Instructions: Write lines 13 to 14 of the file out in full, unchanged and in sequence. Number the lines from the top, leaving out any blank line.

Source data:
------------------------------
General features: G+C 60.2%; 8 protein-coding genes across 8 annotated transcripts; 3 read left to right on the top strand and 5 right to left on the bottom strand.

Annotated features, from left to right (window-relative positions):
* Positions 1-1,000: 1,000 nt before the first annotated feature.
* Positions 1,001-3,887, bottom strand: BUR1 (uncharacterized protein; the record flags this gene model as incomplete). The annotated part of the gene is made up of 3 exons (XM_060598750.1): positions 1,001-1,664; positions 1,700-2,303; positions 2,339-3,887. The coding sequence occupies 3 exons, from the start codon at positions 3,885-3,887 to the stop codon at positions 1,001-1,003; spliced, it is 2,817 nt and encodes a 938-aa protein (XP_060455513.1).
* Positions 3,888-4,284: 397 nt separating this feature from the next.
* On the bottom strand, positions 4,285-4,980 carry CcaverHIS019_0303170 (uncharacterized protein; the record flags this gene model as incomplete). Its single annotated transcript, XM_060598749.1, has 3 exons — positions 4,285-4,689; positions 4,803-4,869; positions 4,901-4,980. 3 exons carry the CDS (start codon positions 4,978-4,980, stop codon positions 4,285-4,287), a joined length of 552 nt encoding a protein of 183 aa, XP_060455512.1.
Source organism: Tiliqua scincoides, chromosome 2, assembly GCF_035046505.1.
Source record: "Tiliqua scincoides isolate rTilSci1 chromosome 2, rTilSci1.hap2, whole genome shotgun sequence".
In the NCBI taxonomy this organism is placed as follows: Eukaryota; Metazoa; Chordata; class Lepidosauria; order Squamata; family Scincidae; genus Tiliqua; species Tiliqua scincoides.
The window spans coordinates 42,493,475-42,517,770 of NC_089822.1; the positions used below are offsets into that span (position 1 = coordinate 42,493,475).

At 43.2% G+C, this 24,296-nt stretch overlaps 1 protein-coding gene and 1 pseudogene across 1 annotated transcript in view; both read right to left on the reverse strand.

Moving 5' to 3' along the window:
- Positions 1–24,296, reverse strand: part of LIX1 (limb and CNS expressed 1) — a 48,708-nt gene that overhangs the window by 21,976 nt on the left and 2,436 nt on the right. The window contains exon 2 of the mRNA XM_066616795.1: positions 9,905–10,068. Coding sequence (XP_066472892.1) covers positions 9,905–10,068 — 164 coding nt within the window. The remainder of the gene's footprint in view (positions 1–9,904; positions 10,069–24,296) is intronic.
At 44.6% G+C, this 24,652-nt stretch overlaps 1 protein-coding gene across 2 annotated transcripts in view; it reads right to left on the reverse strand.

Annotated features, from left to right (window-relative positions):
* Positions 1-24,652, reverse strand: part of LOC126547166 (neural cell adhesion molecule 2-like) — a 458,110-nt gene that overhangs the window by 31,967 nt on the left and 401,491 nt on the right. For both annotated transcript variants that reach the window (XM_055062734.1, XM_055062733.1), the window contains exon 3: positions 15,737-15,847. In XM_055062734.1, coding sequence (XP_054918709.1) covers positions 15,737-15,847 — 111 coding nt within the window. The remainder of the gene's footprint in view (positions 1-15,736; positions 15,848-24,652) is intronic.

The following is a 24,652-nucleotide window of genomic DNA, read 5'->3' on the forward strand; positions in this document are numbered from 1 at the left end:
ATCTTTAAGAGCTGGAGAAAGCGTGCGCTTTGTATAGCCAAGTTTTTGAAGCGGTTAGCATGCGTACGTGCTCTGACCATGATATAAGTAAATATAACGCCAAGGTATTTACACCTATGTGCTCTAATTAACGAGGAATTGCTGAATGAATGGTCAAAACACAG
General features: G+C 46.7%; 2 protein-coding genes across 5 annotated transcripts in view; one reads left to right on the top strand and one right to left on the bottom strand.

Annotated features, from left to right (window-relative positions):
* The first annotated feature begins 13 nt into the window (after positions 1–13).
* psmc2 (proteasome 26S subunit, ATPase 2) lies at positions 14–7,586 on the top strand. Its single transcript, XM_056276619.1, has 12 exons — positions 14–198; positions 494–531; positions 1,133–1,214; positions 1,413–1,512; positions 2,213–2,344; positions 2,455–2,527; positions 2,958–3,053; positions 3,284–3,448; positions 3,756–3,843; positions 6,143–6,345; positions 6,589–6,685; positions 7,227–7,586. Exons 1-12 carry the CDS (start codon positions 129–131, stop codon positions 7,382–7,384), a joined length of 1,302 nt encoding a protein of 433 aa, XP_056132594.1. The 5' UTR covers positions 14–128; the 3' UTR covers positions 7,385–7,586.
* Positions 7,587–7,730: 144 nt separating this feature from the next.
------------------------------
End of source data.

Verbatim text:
- Positions 1–24,296, reverse strand: part of LIX1 (limb and CNS expressed 1) — a 48,708-nt gene that overhangs the window by 21,976 nt on the left and 2,436 nt on the right. The window contains exon 2 of the mRNA XM_066616795.1: positions 9,905–10,068. Coding sequence (XP_066472892.1) covers positions 9,905–10,068 — 164 coding nt within the window. The remainder of the gene's footprint in view (positions 1–9,904; positions 10,069–24,296) is intronic.
At 44.6% G+C, this 24,652-nt stretch overlaps 1 protein-coding gene across 2 annotated transcripts in view; it reads right to left on the reverse strand.